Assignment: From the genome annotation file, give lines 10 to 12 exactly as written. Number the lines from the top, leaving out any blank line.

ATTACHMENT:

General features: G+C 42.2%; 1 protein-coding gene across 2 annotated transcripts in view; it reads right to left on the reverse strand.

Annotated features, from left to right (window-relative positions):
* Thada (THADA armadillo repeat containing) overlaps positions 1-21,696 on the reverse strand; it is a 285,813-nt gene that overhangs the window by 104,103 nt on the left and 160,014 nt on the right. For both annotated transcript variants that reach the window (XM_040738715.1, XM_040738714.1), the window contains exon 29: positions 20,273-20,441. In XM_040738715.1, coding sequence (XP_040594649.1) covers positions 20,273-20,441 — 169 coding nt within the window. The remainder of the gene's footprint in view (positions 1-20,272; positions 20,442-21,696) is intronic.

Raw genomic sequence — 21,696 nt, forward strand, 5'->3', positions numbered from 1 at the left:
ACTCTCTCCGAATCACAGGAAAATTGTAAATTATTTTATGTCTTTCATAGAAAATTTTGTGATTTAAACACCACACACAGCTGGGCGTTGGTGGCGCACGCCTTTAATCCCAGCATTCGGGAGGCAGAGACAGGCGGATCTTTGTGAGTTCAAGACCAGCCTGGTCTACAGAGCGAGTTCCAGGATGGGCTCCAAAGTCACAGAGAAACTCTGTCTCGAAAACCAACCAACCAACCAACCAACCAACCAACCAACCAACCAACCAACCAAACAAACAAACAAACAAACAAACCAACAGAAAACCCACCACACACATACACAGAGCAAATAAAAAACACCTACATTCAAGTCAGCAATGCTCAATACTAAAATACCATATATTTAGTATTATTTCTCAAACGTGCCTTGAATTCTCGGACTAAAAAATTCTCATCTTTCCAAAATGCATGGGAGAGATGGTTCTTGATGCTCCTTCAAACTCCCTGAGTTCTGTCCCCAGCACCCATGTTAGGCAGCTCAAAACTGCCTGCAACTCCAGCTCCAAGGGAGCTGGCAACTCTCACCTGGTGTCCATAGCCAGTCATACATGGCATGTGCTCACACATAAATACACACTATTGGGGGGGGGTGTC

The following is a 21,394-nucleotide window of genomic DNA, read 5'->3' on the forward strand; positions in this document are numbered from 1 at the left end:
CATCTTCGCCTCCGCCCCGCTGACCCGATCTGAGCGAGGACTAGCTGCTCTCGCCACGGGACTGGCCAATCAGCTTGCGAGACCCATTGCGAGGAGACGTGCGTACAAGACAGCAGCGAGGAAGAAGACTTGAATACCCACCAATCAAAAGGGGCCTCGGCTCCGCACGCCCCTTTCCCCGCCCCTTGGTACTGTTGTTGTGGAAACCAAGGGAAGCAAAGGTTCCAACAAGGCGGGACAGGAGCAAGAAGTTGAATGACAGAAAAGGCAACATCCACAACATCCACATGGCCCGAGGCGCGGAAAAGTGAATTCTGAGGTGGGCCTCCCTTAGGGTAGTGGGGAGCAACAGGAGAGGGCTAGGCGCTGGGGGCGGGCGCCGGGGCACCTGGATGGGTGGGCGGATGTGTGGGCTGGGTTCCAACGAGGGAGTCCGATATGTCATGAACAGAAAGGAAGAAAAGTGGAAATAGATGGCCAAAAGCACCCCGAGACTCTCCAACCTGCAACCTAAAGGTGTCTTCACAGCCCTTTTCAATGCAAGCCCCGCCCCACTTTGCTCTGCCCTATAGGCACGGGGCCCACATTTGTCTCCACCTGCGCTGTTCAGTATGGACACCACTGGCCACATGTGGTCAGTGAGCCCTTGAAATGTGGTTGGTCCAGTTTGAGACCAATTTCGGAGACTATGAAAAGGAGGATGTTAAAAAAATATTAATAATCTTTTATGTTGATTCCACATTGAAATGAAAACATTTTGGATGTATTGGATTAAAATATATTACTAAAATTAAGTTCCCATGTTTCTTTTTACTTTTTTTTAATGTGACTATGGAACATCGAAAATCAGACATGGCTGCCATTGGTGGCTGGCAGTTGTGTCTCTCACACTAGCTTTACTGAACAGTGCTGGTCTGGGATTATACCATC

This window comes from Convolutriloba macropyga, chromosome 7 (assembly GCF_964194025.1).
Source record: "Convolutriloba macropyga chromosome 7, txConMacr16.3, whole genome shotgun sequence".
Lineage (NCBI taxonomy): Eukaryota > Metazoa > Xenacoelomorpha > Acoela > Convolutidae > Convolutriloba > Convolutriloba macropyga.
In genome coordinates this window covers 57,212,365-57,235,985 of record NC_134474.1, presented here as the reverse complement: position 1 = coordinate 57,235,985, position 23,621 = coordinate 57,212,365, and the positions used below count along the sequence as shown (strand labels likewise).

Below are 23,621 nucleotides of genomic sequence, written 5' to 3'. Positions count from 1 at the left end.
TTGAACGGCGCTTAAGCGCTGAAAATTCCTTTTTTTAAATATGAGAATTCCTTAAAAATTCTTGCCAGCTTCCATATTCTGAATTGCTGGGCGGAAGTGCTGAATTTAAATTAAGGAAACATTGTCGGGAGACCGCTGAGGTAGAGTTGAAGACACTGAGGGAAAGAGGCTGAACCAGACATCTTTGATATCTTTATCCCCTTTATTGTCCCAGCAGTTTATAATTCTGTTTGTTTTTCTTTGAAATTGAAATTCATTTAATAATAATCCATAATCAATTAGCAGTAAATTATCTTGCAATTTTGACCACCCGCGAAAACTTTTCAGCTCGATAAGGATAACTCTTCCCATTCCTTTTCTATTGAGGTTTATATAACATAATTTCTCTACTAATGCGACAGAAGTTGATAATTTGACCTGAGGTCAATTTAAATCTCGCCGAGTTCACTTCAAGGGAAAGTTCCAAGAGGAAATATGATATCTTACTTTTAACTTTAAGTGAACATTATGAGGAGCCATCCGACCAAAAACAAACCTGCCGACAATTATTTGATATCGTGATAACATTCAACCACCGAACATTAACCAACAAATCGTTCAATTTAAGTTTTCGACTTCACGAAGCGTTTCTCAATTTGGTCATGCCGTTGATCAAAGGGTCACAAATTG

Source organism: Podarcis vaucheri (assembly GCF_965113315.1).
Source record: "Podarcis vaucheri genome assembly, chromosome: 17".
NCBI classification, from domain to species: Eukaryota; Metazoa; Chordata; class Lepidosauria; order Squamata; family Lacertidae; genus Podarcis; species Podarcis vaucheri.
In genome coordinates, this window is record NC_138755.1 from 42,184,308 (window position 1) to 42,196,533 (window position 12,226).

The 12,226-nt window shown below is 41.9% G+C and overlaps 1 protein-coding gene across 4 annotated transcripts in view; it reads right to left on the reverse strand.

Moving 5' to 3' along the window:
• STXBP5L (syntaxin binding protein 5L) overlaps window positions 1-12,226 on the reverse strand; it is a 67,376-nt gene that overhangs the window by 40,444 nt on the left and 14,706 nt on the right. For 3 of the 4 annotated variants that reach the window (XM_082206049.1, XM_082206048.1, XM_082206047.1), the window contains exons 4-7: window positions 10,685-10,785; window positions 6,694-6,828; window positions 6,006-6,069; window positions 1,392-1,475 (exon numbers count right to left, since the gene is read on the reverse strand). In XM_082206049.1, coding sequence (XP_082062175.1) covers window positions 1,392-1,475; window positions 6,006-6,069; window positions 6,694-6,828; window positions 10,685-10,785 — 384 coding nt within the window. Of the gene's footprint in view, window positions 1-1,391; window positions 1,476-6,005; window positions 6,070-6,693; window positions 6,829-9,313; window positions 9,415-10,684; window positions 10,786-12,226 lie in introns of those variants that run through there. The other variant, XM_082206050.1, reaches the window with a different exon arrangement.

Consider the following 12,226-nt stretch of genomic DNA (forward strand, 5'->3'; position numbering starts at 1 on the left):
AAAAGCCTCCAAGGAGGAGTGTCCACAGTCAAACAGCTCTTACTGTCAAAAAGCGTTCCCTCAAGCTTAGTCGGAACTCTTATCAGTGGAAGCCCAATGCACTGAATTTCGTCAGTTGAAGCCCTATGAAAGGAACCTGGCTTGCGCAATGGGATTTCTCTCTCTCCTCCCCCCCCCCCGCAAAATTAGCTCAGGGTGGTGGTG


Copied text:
Lineage (NCBI taxonomy): Eukaryota > Metazoa > Xenacoelomorpha > Acoela > Convolutidae > Convolutriloba > Convolutriloba macropyga.
In genome coordinates this window covers 57,212,365-57,235,985 of record NC_134474.1, presented here as the reverse complement: position 1 = coordinate 57,235,985, position 23,621 = coordinate 57,212,365, and the positions used below count along the sequence as shown (strand labels likewise).

Below are 23,621 nucleotides of genomic sequence, written 5' to 3'. Positions count from 1 at the left end.